The first three steps imply successful critical thinking depends upon having a solid framework (well-posed questions, identified assumptions, broad sources of information) on which to base the thinking. Cognitive psychologists—ranging from Frederic Bartlett in the 1920s to Gary Klein and Daniel Kahneman today—have written extensively about the explanatory structures humans naturally create to account for the data, beliefs, and experiences that are unique to each of us. Klein coined the term “sensemaking” to describe how humans form a frame or mental model based on few pieces of data and then adjust the frame as more data becomes available. Data that does not fit the frame may be ignored or discarded if it lies too far outside the frame or may even force fundamental changes to the frame if the data is compelling enough. Sensemaking is at the heart of telling good stories. After all, what makes a compelling story, if not the realization that the story helps us understand a topic in a new way?
Analysts often frame their stories with the journalistic questions that date back to Greek and Roman oratory traditions, namely, “Who?” “What?” ‘’When?” “Where?” “Why?” and “How?” “When” and “where” are explicit in the geospatial domain, but the domain also uniquely captures the “who” and the “what,” in a sense, tethering events and intentions to the physical world. Geospatial reasoning matches the patterns of observed data to the models, oftentimes maps or other geospatial displays, to answer questions of what is or might be happening. Reasoned explanations for “how” and “why” require additional context and data.
- This article is part of USGIF’s 2018 State & Future of GEOINT Report. Download the PDF to view the report in its entirety and to read this article with citations.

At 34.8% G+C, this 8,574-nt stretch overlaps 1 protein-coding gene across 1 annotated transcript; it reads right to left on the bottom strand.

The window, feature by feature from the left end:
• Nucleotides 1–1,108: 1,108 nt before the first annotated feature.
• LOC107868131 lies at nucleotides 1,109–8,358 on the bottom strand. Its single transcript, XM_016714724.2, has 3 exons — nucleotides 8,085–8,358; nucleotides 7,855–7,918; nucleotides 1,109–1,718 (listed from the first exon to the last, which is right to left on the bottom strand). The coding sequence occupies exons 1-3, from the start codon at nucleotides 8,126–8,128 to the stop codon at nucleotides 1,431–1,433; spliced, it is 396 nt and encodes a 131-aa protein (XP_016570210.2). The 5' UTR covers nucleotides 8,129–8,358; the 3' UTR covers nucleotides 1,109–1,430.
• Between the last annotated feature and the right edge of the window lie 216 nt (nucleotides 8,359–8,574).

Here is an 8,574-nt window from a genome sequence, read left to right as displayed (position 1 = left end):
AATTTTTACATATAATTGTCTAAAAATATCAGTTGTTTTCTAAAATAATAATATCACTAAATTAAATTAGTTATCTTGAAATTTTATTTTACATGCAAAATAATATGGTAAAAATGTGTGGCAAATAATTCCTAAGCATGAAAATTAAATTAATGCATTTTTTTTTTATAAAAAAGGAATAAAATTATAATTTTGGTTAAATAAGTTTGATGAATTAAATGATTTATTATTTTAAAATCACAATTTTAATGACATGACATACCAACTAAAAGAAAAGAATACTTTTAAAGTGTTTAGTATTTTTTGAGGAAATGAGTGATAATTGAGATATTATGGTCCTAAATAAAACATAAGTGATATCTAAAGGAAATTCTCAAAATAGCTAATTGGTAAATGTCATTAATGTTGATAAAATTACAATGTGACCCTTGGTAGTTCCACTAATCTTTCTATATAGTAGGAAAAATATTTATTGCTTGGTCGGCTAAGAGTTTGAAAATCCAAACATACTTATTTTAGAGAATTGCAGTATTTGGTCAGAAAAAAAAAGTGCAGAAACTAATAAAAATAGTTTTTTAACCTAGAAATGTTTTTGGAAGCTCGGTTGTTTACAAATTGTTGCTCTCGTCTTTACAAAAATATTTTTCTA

Structured Analytic Techniques Make Thinking Explicit
SATs externalize internal thought processes to make them clear and transparent enough to be shared, improved, and critiqued. They save time in the long run and inject rigor, facilitate imagination, and infuse accountability by providing the means to examine, question, and collaborate with others to overcome mind-sets, creatively anticipate the potential for disruptive change, and focus on information that helps distinguish one working hypothesis or developing scenario from another.
SATs fall into four families:
- Innovation techniques spur creative thinking. They enable us to generate new insights or discern all the aspects of the issue.
- Diagnostic techniques are used to understand what the information tells us. They help us best explain what has happened or is happening.
- Reframing techniques aid us in thinking about issues in a different way, challenge conventional wisdom, and mitigate groupthink.
- Strategic foresight techniques frame alternative ways for how a situation could evolve, identify key drivers, and assess the implications for each potential trajectory.